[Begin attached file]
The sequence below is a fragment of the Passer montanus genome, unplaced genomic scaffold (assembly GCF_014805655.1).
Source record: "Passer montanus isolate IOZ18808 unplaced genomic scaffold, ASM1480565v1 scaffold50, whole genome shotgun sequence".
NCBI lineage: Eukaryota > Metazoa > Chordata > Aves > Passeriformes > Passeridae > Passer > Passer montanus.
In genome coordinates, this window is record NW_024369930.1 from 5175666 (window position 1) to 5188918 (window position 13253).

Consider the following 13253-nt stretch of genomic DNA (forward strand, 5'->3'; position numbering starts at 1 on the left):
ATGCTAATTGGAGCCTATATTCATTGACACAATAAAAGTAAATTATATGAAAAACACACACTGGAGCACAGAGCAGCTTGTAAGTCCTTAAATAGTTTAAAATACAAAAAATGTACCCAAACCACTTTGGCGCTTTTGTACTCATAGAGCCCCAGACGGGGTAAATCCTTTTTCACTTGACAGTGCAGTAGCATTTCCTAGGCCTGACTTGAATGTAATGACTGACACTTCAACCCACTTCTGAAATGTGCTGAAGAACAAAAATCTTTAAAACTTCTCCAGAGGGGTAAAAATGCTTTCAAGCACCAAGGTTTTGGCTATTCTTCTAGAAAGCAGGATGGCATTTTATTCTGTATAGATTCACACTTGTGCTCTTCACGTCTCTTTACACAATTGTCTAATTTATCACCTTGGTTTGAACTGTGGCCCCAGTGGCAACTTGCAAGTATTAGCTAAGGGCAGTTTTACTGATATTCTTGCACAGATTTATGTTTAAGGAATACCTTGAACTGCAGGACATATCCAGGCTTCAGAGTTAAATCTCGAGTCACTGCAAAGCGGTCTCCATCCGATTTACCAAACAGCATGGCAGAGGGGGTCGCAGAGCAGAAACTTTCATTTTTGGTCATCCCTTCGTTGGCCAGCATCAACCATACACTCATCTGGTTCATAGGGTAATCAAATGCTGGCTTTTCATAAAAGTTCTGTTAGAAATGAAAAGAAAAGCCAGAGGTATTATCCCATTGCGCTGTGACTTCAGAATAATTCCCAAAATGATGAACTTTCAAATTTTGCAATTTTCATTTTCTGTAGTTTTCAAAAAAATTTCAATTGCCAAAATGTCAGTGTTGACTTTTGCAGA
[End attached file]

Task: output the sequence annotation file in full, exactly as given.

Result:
The sequence below is a fragment of the Passer montanus genome, unplaced genomic scaffold (assembly GCF_014805655.1).
Source record: "Passer montanus isolate IOZ18808 unplaced genomic scaffold, ASM1480565v1 scaffold50, whole genome shotgun sequence".
NCBI lineage: Eukaryota > Metazoa > Chordata > Aves > Passeriformes > Passeridae > Passer > Passer montanus.
In genome coordinates, this window is record NW_024369930.1 from 5175666 (window position 1) to 5188918 (window position 13253).

Consider the following 13253-nt stretch of genomic DNA (forward strand, 5'->3'; position numbering starts at 1 on the left):
ATGCTAATTGGAGCCTATATTCATTGACACAATAAAAGTAAATTATATGAAAAACACACACTGGAGCACAGAGCAGCTTGTAAGTCCTTAAATAGTTTAAAATACAAAAAATGTACCCAAACCACTTTGGCGCTTTTGTACTCATAGAGCCCCAGACGGGGTAAATCCTTTTTCACTTGACAGTGCAGTAGCATTTCCTAGGCCTGACTTGAATGTAATGACTGACACTTCAACCCACTTCTGAAATGTGCTGAAGAACAAAAATCTTTAAAACTTCTCCAGAGGGGTAAAAATGCTTTCAAGCACCAAGGTTTTGGCTATTCTTCTAGAAAGCAGGATGGCATTTTATTCTGTATAGATTCACACTTGTGCTCTTCACGTCTCTTTACACAATTGTCTAATTTATCACCTTGGTTTGAACTGTGGCCCCAGTGGCAACTTGCAAGTATTAGCTAAGGGCAGTTTTACTGATATTCTTGCACAGATTTATGTTTAAGGAATACCTTGAACTGCAGGACATATCCAGGCTTCAGAGTTAAATCTCGAGTCACTGCAAAGCGGTCTCCATCCGATTTACCAAACAGCATGGCAGAGGGGGTCGCAGAGCAGAAACTTTCATTTTTGGTCATCCCTTCGTTGGCCAGCATCAACCATACACTCATCTGGTTCATAGGGTAATCAAATGCTGGCTTTTCATAAAAGTTCTGTTAGAAATGAAAAGAAAAGCCAGAGGTATTATCCCATTGCGCTGTGACTTCAGAATAATTCCCAAAATGATGAACTTTCAAATTTTGCAATTTTCATTTTCTGTAGTTTTCAAAAAAATTTCAATTGCCAAAATGTCAGTGTTGACTTTTGCAGA